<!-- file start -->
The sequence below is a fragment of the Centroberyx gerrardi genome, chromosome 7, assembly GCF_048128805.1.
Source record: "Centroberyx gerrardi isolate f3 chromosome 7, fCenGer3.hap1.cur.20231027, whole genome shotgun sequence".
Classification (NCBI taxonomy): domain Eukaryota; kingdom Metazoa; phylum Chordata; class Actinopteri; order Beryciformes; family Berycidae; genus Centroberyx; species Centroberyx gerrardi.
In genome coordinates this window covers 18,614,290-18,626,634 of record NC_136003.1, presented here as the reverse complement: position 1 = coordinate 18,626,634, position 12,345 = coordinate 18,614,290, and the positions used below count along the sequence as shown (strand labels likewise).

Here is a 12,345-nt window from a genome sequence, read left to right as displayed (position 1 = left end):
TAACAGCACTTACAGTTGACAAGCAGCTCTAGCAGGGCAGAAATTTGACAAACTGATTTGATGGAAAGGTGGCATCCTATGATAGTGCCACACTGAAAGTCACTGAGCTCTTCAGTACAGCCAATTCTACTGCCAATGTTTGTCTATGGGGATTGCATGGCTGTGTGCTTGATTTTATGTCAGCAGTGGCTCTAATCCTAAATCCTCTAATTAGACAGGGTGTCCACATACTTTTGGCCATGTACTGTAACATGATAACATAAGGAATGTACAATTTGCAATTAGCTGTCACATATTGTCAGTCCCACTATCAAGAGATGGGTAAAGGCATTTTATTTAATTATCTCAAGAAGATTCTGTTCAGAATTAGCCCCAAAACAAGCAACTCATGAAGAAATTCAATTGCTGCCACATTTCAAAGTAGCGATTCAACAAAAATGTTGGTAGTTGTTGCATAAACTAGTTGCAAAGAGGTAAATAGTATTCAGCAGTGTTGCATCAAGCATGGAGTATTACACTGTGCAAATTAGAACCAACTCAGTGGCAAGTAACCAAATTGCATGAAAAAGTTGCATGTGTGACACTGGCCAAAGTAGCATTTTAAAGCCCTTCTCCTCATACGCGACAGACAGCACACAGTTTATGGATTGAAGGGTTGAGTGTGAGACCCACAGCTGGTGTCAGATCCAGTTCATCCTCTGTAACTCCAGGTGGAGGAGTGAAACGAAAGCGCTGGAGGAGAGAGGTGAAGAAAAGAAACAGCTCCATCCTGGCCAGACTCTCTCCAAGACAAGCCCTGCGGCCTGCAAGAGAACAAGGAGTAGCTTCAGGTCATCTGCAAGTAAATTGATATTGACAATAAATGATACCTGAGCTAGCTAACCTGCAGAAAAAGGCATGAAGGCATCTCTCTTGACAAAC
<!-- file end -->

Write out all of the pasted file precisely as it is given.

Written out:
The sequence below is a fragment of the Centroberyx gerrardi genome, chromosome 7, assembly GCF_048128805.1.
Source record: "Centroberyx gerrardi isolate f3 chromosome 7, fCenGer3.hap1.cur.20231027, whole genome shotgun sequence".
Classification (NCBI taxonomy): domain Eukaryota; kingdom Metazoa; phylum Chordata; class Actinopteri; order Beryciformes; family Berycidae; genus Centroberyx; species Centroberyx gerrardi.
In genome coordinates this window covers 18,614,290-18,626,634 of record NC_136003.1, presented here as the reverse complement: position 1 = coordinate 18,626,634, position 12,345 = coordinate 18,614,290, and the positions used below count along the sequence as shown (strand labels likewise).

Here is a 12,345-nt window from a genome sequence, read left to right as displayed (position 1 = left end):
TAACAGCACTTACAGTTGACAAGCAGCTCTAGCAGGGCAGAAATTTGACAAACTGATTTGATGGAAAGGTGGCATCCTATGATAGTGCCACACTGAAAGTCACTGAGCTCTTCAGTACAGCCAATTCTACTGCCAATGTTTGTCTATGGGGATTGCATGGCTGTGTGCTTGATTTTATGTCAGCAGTGGCTCTAATCCTAAATCCTCTAATTAGACAGGGTGTCCACATACTTTTGGCCATGTACTGTAACATGATAACATAAGGAATGTACAATTTGCAATTAGCTGTCACATATTGTCAGTCCCACTATCAAGAGATGGGTAAAGGCATTTTATTTAATTATCTCAAGAAGATTCTGTTCAGAATTAGCCCCAAAACAAGCAACTCATGAAGAAATTCAATTGCTGCCACATTTCAAAGTAGCGATTCAACAAAAATGTTGGTAGTTGTTGCATAAACTAGTTGCAAAGAGGTAAATAGTATTCAGCAGTGTTGCATCAAGCATGGAGTATTACACTGTGCAAATTAGAACCAACTCAGTGGCAAGTAACCAAATTGCATGAAAAAGTTGCATGTGTGACACTGGCCAAAGTAGCATTTTAAAGCCCTTCTCCTCATACGCGACAGACAGCACACAGTTTATGGATTGAAGGGTTGAGTGTGAGACCCACAGCTGGTGTCAGATCCAGTTCATCCTCTGTAACTCCAGGTGGAGGAGTGAAACGAAAGCGCTGGAGGAGAGAGGTGAAGAAAAGAAACAGCTCCATCCTGGCCAGACTCTCTCCAAGACAAGCCCTGCGGCCTGCAAGAGAACAAGGAGTAGCTTCAGGTCATCTGCAAGTAAATTGATATTGACAATAAATGATACCTGAGCTAGCTAACCTGCAGAAAAAGGCATGAAGGCATCTCTCTTGACAAAC